Renault Return? Not Yet

Carlos Ghosn, preparing to take the helm of Renault SA, says that doesn't mean the French auto maker will reenter the U.S. market at least not immediately. Calling the U.S. a high-risk, high-reward market, the auto executive who oversaw Nissan Motor Co. Ltd.'s remarkable turnaround, tells Ward's the time is not right for Renault to sell cars in North America, although he doesn't rule out that as an

Carlos Ghosn, preparing to take the helm of Renault SA, says that doesn't mean the French auto maker will reenter the U.S. market — at least not immediately.

Calling the U.S. a “high-risk, high-reward” market, the auto executive who oversaw Nissan Motor Co. Ltd.'s remarkable turnaround, tells Ward's the time is not right for Renault to sell cars in North America, although he doesn't rule out that as an eventuality.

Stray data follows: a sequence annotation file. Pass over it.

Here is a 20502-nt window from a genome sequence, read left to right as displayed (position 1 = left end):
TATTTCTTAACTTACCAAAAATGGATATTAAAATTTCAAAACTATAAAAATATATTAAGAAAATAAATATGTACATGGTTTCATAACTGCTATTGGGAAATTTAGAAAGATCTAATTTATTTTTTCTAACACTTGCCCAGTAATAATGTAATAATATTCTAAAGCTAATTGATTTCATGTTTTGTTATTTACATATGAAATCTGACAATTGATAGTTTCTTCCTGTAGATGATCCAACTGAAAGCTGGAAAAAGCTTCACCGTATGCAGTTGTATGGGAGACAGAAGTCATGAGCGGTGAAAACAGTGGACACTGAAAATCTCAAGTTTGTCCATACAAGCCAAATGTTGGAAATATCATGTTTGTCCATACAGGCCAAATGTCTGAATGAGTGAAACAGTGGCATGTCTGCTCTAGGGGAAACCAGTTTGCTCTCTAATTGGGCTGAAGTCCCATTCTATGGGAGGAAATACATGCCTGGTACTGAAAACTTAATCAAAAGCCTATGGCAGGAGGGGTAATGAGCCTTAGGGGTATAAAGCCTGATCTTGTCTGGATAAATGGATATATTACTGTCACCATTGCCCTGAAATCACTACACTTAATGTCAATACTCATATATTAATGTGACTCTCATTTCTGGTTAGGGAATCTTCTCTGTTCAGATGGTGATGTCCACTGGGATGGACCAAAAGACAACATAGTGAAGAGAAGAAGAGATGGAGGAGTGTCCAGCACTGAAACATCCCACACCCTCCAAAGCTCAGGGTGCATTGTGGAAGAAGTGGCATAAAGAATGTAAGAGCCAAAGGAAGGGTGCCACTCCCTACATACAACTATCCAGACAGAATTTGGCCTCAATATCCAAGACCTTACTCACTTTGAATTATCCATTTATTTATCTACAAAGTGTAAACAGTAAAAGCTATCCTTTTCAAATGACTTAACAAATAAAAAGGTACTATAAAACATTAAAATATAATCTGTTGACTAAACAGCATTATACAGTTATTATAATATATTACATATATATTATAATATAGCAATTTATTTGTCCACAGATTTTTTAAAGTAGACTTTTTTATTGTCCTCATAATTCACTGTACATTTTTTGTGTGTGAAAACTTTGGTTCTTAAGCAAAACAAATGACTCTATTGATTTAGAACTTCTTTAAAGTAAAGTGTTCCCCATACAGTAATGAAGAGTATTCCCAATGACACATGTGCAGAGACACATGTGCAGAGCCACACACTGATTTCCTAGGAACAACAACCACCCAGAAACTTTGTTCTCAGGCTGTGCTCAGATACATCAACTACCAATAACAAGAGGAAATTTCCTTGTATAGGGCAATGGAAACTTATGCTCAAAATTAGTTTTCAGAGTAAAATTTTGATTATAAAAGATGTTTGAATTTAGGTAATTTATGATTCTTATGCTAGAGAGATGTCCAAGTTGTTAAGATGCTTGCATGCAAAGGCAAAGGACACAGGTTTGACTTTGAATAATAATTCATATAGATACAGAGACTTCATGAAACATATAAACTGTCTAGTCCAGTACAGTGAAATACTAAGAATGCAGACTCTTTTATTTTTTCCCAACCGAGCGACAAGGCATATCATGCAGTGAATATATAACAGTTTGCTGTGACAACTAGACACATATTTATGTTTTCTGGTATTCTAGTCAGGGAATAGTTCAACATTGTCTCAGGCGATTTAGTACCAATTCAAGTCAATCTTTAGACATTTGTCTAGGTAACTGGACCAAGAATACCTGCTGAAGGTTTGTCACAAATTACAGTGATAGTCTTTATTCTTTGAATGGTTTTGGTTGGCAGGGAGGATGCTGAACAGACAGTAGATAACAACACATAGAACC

“Not in the foreseeable future, not in three to five years, but never say never,” he says.

Renault pulled out of the U.S. market in 1987 after its disastrous merger with American Motors Co. that ended with Chrysler Corp. acquiring AMC.

If Renault were to return to the U.S., Ghosn says, “it would make a lot of sense” to sell the vehicles through Nissan dealerships.

Ghosn will remain CEO at Nissan while assuming the same post at parent company Renault this spring.

He was the toast of the town at the 2005 National Automobile Dealers Convention in New Orleans.

He delivered the convention's keynote speech — telling dealers that profit, not market share, is the true measure of automotive success — and accepted the Automotive Hall of Fame's leader-of-the-year award for guiding Nissan out of debt and into profitability, with record car sales that increased 24% in 2004 compared with year-ago.

Ghosn takes the accolades in stride. The praise, he says, “is for now; it doesn't last forever.”

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